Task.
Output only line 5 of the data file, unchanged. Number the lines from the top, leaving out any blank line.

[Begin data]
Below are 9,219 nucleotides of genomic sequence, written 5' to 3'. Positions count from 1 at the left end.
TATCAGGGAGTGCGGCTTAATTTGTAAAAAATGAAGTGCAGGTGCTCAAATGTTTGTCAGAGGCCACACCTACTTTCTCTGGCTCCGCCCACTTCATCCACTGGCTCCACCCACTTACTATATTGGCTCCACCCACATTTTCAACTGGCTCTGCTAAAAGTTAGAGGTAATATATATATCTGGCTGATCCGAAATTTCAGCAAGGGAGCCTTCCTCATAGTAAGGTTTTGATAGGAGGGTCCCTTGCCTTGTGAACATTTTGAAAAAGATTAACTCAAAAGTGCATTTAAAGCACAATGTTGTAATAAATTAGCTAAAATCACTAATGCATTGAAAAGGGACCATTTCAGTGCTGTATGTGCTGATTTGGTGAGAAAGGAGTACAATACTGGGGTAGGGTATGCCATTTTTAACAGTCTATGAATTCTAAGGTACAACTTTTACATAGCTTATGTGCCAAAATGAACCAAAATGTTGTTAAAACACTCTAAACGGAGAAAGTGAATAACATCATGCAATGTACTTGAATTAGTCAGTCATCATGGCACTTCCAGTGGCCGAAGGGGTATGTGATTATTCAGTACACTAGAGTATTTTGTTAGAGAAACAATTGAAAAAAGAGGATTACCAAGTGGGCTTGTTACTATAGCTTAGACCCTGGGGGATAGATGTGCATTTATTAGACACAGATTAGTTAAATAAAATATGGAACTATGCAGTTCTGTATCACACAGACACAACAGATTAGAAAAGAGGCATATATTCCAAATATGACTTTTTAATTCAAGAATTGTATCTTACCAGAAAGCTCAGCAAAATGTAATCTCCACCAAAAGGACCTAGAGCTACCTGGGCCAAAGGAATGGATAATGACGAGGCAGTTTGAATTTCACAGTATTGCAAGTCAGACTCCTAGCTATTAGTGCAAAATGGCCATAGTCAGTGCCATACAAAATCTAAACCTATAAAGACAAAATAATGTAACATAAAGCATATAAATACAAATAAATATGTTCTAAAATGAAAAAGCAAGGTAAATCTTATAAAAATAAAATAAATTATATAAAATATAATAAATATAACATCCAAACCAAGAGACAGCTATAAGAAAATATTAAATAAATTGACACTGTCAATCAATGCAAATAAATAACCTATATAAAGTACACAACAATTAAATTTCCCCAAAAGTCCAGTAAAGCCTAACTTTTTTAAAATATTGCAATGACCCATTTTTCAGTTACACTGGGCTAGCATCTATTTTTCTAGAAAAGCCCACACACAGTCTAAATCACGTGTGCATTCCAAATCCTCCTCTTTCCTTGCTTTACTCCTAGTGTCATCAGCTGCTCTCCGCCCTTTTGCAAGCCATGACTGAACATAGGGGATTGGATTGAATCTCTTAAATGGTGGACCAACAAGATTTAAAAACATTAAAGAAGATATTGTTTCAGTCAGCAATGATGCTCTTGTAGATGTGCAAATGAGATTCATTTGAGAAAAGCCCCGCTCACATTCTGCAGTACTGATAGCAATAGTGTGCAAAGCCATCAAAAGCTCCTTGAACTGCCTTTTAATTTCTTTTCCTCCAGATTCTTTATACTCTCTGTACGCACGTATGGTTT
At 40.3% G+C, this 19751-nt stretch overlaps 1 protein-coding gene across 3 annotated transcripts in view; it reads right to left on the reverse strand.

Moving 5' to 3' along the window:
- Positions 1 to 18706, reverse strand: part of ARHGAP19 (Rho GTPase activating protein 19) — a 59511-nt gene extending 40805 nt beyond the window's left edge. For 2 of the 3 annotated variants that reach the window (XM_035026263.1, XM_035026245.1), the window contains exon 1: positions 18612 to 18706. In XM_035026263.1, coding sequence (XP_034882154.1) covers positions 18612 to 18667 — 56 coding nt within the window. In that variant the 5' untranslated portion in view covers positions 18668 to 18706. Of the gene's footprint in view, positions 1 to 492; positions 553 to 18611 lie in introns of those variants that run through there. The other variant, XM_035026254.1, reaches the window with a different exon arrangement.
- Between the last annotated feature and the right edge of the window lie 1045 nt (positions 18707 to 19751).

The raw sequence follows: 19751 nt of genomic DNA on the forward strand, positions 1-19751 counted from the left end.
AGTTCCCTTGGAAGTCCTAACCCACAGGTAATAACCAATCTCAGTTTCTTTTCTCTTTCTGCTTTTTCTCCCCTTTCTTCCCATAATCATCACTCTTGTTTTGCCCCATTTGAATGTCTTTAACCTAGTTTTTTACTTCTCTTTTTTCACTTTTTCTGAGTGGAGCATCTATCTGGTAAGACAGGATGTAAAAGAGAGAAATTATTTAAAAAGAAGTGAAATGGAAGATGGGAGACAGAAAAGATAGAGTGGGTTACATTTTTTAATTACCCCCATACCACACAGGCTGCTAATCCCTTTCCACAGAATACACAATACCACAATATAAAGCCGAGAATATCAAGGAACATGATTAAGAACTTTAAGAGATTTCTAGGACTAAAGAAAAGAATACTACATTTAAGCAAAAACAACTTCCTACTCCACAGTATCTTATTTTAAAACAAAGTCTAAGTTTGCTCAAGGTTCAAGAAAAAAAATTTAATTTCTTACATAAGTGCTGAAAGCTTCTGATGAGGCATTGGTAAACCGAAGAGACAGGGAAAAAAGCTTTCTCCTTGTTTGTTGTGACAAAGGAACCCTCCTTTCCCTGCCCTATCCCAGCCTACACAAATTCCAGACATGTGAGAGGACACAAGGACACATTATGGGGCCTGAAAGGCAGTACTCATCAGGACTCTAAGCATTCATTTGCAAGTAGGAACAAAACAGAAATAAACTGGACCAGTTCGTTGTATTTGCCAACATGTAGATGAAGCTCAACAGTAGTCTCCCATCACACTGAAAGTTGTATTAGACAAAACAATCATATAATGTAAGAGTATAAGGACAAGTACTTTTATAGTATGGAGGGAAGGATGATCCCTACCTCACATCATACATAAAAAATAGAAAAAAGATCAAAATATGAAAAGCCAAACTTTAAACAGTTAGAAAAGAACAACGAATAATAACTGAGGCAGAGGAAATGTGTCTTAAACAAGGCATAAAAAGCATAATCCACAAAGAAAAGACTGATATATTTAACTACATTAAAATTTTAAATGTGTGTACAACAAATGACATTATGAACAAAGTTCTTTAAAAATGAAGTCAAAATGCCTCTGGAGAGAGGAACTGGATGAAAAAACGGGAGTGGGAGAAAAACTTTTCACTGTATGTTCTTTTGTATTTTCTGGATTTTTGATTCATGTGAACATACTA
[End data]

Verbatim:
- Positions 1 to 18706, reverse strand: part of ARHGAP19 (Rho GTPase activating protein 19) — a 59511-nt gene extending 40805 nt beyond the window's left edge. For 2 of the 3 annotated variants that reach the window (XM_035026263.1, XM_035026245.1), the window contains exon 1: positions 18612 to 18706. In XM_035026263.1, coding sequence (XP_034882154.1) covers positions 18612 to 18667 — 56 coding nt within the window. In that variant the 5' untranslated portion in view covers positions 18668 to 18706. Of the gene's footprint in view, positions 1 to 492; positions 553 to 18611 lie in introns of those variants that run through there. The other variant, XM_035026254.1, reaches the window with a different exon arrangement.